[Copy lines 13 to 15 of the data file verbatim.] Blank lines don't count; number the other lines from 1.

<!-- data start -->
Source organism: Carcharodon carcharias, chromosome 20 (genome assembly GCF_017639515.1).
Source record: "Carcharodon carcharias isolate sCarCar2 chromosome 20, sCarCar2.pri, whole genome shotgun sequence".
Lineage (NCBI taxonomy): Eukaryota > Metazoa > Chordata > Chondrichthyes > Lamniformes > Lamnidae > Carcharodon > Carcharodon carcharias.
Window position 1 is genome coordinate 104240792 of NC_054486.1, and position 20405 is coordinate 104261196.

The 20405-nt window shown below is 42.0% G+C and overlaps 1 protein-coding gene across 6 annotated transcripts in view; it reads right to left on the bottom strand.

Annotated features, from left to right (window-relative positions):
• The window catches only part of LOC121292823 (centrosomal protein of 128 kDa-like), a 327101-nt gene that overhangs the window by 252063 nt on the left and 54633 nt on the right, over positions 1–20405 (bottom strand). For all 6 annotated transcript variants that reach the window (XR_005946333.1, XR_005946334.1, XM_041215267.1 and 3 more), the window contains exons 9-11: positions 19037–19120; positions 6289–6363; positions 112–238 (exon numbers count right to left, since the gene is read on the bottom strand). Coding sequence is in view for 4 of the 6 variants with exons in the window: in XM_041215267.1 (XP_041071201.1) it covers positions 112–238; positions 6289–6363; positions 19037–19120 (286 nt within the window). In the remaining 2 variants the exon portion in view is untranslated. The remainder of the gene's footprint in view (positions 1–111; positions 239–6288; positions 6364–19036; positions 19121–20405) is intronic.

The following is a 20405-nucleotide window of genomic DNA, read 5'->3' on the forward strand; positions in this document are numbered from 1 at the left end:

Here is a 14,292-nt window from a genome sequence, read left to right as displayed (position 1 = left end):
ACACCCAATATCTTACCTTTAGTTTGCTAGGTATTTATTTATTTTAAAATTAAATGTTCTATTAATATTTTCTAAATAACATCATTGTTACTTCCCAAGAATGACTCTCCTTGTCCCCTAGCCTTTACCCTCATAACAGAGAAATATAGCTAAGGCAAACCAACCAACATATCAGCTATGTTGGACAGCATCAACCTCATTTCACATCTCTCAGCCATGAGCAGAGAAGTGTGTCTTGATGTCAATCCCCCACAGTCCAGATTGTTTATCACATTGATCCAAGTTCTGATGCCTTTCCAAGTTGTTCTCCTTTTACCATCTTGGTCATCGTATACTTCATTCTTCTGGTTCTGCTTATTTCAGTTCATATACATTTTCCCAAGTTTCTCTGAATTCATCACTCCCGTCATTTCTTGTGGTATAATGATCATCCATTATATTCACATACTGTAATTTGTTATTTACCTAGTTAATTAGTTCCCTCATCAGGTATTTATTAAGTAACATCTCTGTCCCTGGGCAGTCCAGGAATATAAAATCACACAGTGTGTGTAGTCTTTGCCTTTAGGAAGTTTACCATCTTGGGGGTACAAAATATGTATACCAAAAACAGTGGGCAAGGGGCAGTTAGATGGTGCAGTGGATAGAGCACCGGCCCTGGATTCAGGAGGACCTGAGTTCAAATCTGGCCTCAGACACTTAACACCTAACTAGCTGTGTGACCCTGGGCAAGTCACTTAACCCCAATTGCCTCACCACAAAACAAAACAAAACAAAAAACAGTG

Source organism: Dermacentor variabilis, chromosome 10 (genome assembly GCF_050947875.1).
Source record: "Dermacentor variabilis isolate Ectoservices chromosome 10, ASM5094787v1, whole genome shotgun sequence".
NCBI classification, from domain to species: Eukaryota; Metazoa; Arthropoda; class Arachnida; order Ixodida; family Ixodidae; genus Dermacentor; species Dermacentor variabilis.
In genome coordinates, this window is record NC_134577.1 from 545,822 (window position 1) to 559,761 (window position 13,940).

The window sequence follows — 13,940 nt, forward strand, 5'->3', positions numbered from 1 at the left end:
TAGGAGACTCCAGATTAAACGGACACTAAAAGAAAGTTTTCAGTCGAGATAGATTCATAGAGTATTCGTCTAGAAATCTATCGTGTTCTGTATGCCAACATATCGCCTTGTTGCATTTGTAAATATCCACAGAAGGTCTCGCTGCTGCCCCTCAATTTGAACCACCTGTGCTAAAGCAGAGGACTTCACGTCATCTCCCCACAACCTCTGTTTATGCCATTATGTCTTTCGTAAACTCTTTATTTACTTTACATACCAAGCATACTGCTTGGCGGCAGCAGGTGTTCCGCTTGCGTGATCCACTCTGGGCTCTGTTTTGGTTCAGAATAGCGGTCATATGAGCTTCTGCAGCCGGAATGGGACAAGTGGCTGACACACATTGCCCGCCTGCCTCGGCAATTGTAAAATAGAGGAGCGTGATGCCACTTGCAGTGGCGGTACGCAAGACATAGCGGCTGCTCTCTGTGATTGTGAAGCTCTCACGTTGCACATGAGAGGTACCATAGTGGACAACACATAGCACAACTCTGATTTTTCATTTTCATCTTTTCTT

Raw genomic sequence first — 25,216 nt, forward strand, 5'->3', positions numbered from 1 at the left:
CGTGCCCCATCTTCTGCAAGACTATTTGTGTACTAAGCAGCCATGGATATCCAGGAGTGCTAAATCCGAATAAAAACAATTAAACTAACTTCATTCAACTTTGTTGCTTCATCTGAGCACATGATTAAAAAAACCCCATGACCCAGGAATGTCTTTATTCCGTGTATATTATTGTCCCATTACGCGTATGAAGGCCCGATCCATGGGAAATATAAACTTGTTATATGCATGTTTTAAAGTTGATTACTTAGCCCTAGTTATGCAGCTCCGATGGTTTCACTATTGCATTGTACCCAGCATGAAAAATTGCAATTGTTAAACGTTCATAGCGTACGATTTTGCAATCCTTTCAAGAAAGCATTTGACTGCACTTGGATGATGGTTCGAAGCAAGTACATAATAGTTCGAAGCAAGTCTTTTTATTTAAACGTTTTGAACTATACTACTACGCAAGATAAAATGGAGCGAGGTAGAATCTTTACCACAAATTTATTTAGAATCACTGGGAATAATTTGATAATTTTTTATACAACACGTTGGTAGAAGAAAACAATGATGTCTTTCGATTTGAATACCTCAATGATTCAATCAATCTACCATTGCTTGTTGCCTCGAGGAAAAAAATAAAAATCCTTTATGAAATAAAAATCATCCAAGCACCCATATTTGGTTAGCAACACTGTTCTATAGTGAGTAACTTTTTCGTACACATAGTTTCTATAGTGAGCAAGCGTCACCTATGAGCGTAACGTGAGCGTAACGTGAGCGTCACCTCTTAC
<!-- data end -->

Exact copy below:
NCBI classification, from domain to species: Eukaryota; Metazoa; Arthropoda; class Arachnida; order Ixodida; family Ixodidae; genus Dermacentor; species Dermacentor variabilis.
In genome coordinates, this window is record NC_134577.1 from 545,822 (window position 1) to 559,761 (window position 13,940).

The window sequence follows — 13,940 nt, forward strand, 5'->3', positions numbered from 1 at the left end: